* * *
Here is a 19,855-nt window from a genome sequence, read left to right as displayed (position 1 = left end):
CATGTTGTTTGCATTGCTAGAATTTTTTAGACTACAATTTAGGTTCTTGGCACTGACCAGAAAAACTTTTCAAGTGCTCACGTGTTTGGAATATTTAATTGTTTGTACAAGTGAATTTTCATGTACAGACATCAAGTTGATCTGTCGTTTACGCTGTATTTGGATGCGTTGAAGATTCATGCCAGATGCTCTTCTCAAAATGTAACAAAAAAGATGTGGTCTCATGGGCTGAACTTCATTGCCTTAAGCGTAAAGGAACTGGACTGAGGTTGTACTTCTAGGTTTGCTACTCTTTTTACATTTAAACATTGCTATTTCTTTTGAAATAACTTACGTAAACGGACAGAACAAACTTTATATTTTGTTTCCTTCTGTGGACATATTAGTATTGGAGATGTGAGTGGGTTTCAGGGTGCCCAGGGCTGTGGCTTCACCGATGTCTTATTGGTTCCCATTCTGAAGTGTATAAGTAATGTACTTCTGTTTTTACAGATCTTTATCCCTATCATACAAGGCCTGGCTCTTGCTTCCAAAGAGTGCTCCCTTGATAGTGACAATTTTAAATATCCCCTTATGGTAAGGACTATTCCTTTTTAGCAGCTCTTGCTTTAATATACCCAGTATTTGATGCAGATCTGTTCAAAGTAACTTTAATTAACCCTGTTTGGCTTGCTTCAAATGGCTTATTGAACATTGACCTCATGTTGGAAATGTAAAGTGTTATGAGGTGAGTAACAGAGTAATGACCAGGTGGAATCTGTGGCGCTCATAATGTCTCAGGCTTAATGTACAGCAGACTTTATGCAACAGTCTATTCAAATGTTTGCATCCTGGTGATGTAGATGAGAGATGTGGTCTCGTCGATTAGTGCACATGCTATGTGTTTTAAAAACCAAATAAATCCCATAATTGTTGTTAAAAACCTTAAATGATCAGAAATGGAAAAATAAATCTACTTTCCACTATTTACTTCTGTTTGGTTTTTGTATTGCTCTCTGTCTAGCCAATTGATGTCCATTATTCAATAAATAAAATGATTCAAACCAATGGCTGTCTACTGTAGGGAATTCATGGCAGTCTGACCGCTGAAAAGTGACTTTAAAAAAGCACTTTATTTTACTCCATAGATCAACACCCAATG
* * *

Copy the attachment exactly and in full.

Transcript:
Here is a 19,855-nt window from a genome sequence, read left to right as displayed (position 1 = left end):
CATGTTGTTTGCATTGCTAGAATTTTTTAGACTACAATTTAGGTTCTTGGCACTGACCAGAAAAACTTTTCAAGTGCTCACGTGTTTGGAATATTTAATTGTTTGTACAAGTGAATTTTCATGTACAGACATCAAGTTGATCTGTCGTTTACGCTGTATTTGGATGCGTTGAAGATTCATGCCAGATGCTCTTCTCAAAATGTAACAAAAAAGATGTGGTCTCATGGGCTGAACTTCATTGCCTTAAGCGTAAAGGAACTGGACTGAGGTTGTACTTCTAGGTTTGCTACTCTTTTTACATTTAAACATTGCTATTTCTTTTGAAATAACTTACGTAAACGGACAGAACAAACTTTATATTTTGTTTCCTTCTGTGGACATATTAGTATTGGAGATGTGAGTGGGTTTCAGGGTGCCCAGGGCTGTGGCTTCACCGATGTCTTATTGGTTCCCATTCTGAAGTGTATAAGTAATGTACTTCTGTTTTTACAGATCTTTATCCCTATCATACAAGGCCTGGCTCTTGCTTCCAAAGAGTGCTCCCTTGATAGTGACAATTTTAAATATCCCCTTATGGTAAGGACTATTCCTTTTTAGCAGCTCTTGCTTTAATATACCCAGTATTTGATGCAGATCTGTTCAAAGTAACTTTAATTAACCCTGTTTGGCTTGCTTCAAATGGCTTATTGAACATTGACCTCATGTTGGAAATGTAAAGTGTTATGAGGTGAGTAACAGAGTAATGACCAGGTGGAATCTGTGGCGCTCATAATGTCTCAGGCTTAATGTACAGCAGACTTTATGCAACAGTCTATTCAAATGTTTGCATCCTGGTGATGTAGATGAGAGATGTGGTCTCGTCGATTAGTGCACATGCTATGTGTTTTAAAAACCAAATAAATCCCATAATTGTTGTTAAAAACCTTAAATGATCAGAAATGGAAAAATAAATCTACTTTCCACTATTTACTTCTGTTTGGTTTTTGTATTGCTCTCTGTCTAGCCAATTGATGTCCATTATTCAATAAATAAAATGATTCAAACCAATGGCTGTCTACTGTAGGGAATTCATGGCAGTCTGACCGCTGAAAAGTGACTTTAAAAAAGCACTTTATTTTACTCCATAGATCAACACCCAATG